www.thattuningguy.com
    Tunic OnlyPure & TuneLab user
    ------------------------------



  • 5.  RE: Setting the pin

    Registered Piano Technician
    Posted 08-12-2017 17:27
    Hi, Scott

    I've been sitting for more and more of the time needed to tune an upright, as my knees and hips complain worse and worse. It means that I have to reach up with my right arm an awful lot, but my right shoulder and elbow are good, and I set the hammer at the most convenient place.

    My very good cello teacher had a similar approach when teaching how to hold the instrument. He had us sit perfectly straight but relaxed, as if all the vertebrae were quietly placed exactly on top of each other, and then the cello had to come to us instead of us curling ourselves into pretzels to accommodate it. All those hours spent with my back straight but not strained might help account for how little back trouble I've had through the years, even though tuning a grand often requires some twisting at the waist, which has never bothered me.

    I use firm but not brutal blows when tuning, and only go to the hammer blow imitation when I feel the need to. A lot of the piano does not require super heavy blows to stay stable, or even to test stability. I've not needed to use a pounder, etc. I start a very heavy blow almost at the key surface, and I sometimes clump two fingers and a thumb together.

    As we age, we all have to figure out what works for us, and of course it varies. The important thing, I feel, is that we deal with the true problems, and not with mythology such as that about which direction the tuning lever always must go. I remember watching a younger tuner (to whom I sold my business when I moved away.) He must have believed all that stuff about keeping the tuning lever exactly parallel with the strings. He put the (short) hammer at 12 o'clock, bent over sideways from the waist, and stuck his right elbow high in the air. Being a young guy, he was very strong, and grabbed the hammer at that awkward angle and used a slow pull. It looked agonizing to me, as well as so unnecessary.

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    Susan Kline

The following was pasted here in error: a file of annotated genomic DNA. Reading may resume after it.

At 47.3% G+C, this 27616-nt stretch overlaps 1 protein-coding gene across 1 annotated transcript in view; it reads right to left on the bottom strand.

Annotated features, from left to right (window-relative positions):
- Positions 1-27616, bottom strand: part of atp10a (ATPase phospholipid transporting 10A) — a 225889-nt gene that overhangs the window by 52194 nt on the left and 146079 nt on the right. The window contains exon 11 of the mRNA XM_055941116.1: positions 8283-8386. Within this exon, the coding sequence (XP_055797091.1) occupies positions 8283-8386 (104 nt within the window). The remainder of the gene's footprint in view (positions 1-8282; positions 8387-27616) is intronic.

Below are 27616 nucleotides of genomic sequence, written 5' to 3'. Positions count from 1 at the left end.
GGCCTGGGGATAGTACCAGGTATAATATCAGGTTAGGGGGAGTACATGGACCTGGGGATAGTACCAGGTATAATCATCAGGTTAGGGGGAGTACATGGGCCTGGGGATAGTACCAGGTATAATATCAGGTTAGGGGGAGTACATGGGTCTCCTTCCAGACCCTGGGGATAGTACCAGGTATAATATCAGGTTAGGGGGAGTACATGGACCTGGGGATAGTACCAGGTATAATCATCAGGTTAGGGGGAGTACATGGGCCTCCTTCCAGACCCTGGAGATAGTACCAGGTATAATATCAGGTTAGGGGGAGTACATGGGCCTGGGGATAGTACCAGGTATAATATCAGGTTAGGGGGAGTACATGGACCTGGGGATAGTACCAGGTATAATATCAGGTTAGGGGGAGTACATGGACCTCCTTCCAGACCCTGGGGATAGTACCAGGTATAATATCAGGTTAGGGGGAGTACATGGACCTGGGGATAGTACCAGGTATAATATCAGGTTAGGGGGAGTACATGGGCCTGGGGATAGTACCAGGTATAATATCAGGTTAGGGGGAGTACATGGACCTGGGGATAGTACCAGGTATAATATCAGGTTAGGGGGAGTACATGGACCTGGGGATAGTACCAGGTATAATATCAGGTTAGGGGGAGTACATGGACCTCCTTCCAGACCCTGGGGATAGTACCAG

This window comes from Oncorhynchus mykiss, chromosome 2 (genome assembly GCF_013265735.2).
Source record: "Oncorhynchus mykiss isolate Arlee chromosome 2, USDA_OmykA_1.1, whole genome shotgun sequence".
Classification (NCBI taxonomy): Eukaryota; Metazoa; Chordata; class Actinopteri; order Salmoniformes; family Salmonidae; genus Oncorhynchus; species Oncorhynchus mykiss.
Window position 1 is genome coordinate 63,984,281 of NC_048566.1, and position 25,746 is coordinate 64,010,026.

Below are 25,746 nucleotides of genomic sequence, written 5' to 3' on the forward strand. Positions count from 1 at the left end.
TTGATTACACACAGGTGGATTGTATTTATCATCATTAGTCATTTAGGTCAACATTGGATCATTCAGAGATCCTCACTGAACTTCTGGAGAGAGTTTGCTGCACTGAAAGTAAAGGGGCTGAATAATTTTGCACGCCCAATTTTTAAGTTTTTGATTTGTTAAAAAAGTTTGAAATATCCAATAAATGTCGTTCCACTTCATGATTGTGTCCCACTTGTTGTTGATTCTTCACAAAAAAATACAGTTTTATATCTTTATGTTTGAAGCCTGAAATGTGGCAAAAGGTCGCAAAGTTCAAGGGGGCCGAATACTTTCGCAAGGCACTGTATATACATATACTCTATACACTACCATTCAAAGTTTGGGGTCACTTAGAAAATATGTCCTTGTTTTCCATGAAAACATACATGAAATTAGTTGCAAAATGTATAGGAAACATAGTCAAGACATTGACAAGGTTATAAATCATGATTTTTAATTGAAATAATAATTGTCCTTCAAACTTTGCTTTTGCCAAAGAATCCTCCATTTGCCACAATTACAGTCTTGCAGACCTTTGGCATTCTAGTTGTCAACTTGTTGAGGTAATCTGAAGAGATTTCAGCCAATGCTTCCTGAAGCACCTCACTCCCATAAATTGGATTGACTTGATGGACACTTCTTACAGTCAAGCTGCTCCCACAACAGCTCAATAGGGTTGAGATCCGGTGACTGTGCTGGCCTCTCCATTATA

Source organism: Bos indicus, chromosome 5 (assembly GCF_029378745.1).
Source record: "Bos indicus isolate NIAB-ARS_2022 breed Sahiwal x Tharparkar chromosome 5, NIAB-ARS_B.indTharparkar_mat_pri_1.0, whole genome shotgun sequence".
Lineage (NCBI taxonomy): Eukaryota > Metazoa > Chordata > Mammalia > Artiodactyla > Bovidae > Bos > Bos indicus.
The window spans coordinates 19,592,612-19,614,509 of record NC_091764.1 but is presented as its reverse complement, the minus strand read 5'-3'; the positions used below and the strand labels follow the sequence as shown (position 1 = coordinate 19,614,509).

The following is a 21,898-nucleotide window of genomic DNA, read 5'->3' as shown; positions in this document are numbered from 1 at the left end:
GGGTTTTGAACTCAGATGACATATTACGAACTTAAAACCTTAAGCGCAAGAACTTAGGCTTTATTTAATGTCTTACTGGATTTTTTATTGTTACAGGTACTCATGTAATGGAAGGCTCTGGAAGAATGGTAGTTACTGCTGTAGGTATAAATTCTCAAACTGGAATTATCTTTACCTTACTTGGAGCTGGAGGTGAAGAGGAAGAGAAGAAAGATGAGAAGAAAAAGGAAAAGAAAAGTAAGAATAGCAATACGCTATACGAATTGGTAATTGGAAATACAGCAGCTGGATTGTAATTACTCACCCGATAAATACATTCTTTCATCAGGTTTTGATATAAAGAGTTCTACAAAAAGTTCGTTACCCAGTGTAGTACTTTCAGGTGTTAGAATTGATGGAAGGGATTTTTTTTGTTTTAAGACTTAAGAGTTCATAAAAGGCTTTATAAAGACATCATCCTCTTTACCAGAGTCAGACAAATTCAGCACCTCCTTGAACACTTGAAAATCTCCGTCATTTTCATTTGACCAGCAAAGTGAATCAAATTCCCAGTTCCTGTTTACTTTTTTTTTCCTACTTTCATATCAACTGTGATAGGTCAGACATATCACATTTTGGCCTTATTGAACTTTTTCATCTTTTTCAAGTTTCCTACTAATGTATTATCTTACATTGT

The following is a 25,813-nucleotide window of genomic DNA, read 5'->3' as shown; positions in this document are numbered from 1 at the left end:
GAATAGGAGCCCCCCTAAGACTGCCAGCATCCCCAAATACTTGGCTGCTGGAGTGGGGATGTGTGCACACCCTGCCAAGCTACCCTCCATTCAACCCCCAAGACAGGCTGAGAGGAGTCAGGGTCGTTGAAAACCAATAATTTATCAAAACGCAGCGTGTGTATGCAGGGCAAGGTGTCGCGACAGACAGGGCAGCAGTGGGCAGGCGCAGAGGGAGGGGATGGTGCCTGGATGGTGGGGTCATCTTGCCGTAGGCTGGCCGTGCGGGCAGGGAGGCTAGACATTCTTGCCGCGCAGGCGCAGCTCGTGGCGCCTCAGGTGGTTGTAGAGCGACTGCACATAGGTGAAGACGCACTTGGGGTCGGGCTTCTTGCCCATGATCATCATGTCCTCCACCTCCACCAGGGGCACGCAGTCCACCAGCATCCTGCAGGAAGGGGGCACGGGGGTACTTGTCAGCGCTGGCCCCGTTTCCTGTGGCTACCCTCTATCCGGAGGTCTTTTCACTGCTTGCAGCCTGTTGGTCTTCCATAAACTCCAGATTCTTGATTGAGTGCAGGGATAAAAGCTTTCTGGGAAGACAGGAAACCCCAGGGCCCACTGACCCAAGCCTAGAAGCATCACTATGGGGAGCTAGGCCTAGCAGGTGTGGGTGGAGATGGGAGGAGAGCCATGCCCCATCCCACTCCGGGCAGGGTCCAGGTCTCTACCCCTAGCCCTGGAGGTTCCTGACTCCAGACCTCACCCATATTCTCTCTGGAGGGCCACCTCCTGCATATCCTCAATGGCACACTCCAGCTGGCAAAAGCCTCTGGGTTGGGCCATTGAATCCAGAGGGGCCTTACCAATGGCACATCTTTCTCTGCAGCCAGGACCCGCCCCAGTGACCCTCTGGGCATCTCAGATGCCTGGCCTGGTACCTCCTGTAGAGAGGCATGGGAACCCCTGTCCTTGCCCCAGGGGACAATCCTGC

Philomath, Oregon
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  • 6.  RE: Setting the pin

    Registered Piano Technician
    Posted 08-11-2017 15:48
    Justin, the piano doesn't suddenly go out of tune in 6 month intervals. As soon as you leave, the piano is going out of tune.  Think of a car oil change. Yes it needs an oil change every 5 months, but as soon as you start the car that oil is getting dirty.  Many factors affect how long a piano tuning will be "usable". And in many cases a piano will need more of a tuning at 6 months than it will at 12 months.

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    Larry Messerly, RPT
    Bringing Harmony to Homes
    www.lacrossepianotuning.com
    ljmesserly@gmail.com
    928-899-7292
    ------------------------------



  • 7.  RE: Setting the pin

    Registered Piano Technician
    Posted 08-11-2017 15:58
    Justin
    We appreciate your questions, but I wonder if asking a piano tuner in your area who has a lot of experience if you could take some tuning tutoring sessions.  He/she might be able to give you a lot of inormation that will not only answer you're questions, but also help you get your tuning time down to less than 2 hours, if not in the one hour range. 


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    Willem "Wim" Blees, RPT
    Mililani, HI 96789
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  • 8.  RE: Setting the pin

    Registered Piano Technician
    Posted 08-11-2017 16:21
    Hi Justin,

    I don't guarantee my tunings will last 6 months; the length of time I guarantee my work depends on the piano and the conditions it is subject to, and the pianist. Keep in mind that you need to talk with the customer in order to find out these things. Generally I guarantee my tunings for 1 to 6 months, depending on the situation and piano. Keep in mind that pianos will go out of tune eventually.

    On thing I did was offer a two-for -one tuning for the first 5 tunings I did -- mostly friends and family. I'd tune the piano for full price, and in three months come back and tune it again for free. This was a tremendous blessing; I got paid, and was able to see how my skill improved. Clients were happy, because they got a great deal, and if it wasn't a good tuning, they had it fixed for free, with no inconvenience on my end, because that was the deal from the start. Win-win.  Of course, after that, they paid full price for any subsequent tunings -- and most of them set up another appointment then and there.

    As Paul said, focus on moving the pin in tiny movements. With grands this is easier than on uprights. That's why I switched over to impact tuning for verticals. Impact levers make setting the pin on verticals easier -- not setting the string. That's the same as with traditional levers, and it is part of a stable tuning.

    Also, DO NOT BEND THE PIN! Doing so will ruin the pin block. Try to turn the pin in its rotation. Do not change pitch by bending. I can't emphasize this enough. One guy I know does this with every piano he tunes; they almost always fall out of tune within 24 hours.